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Edsger Dijkstra, Computer Scientist

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Wikimedia Commons

In our Retrobituaries series, we highlight interesting people who are no longer with us. Today let's explore the life of Edsger Dijkstra, who died at 72 in 2002. 

If you’ve used a computer or smart phone in the last few decades, you’ve come into contact with the work of Edsger Dijkstra. Since his death in 2002, his research in the field of computer science has in many ways only grown more important. Here are a few things you didn’t know about his life and his science. 

If you took his computer science class, you probably didn’t touch a computer.

Professor Dijkstra once said, “Computer science is no more about computers than astronomy is about telescopes,” and he taught his courses accordingly. He was a proponent of elegance in mathematical proofs, whereby puzzles are solved with efficiency and aesthetic sensitivity.

Grades were determined by the final exam, which was neither written on a piece of paper nor typed on a computer. Rather, students were given individual oral examinations in his office or at his home. The conversational exams lasted hours at a time, and students were asked how they might prove various mathematical propositions. They were then challenged to write out their proofs on a chalkboard. After the exam, students were offered a beer if they were of age, or a cup of tea, if they were not. 

He didn’t use email. Or a word processor.

Dijkstra was famous for his general rejection of personal computers. Instead of typing papers out using a word processor, he printed everything in longhand. He wrote well over a thousand essays of significant length this way, and for most of his academic career, they proliferated by ditto machine and fax. Each essay was given a number and prefixed with his initials, EWD.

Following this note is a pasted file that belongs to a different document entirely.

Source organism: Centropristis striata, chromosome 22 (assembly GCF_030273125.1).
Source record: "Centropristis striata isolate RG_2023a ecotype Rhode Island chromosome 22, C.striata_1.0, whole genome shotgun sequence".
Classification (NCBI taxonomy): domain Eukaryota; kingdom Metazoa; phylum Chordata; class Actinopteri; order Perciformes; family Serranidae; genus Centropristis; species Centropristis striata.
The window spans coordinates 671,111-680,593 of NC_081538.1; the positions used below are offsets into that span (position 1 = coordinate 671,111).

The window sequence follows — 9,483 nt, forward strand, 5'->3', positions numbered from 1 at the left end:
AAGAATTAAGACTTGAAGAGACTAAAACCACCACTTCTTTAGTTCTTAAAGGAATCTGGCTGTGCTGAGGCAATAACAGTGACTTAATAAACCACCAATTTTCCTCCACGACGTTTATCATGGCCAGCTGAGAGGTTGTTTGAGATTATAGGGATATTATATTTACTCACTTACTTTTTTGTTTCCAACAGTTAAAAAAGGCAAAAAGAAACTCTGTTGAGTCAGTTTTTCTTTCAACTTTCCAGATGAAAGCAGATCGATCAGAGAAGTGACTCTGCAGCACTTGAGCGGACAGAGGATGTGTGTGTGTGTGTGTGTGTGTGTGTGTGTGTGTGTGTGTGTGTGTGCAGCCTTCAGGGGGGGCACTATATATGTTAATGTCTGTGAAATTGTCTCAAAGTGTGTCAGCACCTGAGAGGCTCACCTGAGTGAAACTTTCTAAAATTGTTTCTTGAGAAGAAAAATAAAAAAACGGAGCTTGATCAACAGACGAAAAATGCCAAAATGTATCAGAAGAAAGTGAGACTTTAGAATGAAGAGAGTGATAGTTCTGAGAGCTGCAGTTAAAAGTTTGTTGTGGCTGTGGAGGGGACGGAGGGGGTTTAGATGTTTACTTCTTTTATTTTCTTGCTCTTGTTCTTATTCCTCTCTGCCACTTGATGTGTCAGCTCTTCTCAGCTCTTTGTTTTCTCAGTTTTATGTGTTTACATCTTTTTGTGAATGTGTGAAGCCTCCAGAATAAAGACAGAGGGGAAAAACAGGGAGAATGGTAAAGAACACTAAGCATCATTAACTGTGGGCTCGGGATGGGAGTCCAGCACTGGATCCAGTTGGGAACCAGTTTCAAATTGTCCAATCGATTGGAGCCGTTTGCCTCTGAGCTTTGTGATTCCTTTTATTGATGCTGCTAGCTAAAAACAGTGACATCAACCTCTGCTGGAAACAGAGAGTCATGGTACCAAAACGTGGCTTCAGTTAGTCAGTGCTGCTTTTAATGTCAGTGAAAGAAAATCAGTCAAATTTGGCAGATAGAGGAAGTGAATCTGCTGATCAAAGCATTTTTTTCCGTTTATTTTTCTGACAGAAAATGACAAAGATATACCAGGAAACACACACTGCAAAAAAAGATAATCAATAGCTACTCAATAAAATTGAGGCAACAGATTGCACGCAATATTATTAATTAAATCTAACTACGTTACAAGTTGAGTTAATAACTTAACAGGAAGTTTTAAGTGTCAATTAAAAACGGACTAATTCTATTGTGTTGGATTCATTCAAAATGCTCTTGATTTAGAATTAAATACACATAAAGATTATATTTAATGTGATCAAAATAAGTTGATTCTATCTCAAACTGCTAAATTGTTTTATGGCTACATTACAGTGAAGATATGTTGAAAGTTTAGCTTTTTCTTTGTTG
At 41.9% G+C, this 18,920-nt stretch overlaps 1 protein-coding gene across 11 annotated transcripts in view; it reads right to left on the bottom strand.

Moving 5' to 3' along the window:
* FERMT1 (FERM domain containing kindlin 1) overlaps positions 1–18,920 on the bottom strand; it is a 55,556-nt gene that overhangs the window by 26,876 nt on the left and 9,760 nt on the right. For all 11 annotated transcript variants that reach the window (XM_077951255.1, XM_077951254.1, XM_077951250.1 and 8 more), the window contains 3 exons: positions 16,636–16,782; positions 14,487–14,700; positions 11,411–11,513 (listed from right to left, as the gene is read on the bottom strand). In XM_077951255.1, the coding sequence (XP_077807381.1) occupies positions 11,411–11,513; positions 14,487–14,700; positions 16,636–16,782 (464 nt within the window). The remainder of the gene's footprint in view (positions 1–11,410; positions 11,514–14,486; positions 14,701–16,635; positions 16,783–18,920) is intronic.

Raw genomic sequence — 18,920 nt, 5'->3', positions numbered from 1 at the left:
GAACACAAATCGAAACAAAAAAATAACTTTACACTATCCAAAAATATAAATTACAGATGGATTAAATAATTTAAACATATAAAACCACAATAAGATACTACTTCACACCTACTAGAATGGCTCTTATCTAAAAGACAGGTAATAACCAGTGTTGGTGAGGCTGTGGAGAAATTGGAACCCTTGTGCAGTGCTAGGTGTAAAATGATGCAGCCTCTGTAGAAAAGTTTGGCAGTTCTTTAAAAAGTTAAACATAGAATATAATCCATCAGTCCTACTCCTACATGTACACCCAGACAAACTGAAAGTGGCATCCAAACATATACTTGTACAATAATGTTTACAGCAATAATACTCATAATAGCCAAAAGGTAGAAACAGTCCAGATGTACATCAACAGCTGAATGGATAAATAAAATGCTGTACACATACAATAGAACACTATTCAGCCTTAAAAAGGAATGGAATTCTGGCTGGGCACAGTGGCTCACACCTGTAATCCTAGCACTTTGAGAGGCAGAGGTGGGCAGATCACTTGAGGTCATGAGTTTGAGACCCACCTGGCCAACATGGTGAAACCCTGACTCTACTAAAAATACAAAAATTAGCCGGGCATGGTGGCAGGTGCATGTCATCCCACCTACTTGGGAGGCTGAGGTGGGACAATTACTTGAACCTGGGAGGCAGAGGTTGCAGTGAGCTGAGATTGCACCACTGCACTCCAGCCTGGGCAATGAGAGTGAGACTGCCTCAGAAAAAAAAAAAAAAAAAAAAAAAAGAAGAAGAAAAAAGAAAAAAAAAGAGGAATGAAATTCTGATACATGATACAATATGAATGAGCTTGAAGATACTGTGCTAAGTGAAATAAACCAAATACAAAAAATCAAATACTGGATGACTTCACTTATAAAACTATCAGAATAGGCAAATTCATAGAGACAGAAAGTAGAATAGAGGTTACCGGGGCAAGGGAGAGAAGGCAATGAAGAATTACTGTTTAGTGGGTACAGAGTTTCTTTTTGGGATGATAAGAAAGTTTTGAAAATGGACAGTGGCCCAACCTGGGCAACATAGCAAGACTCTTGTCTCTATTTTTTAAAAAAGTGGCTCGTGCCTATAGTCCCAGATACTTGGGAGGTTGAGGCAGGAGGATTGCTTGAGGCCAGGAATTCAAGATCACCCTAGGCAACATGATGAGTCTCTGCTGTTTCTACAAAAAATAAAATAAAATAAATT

Students who emailed Dijkstra were asked to include a physical mailing address in the letter. His secretary would print the message, and he would respond by hand.

Computers weren’t the only technology he shunned. He refused to use overhead projectors, calling them “the poison of the educational process.”

 

Use Google Maps? You can thank Dijkstra.

Among his profound contributions to computer science is a solution to the “single source shortest-path problem.” The solution, generally referred to as Dijkstra’s algorithm, calculates the shortest distance between a source node and a destination node on a graph. (Here is a visual representation.) The upshot is that if you’ve ever used Google Maps, you’re using a derivation of Dijkstra’s algorithm. Similarly, the algorithm is used for communications networks and airline flight plans. 

He “owned” a nonexistent company.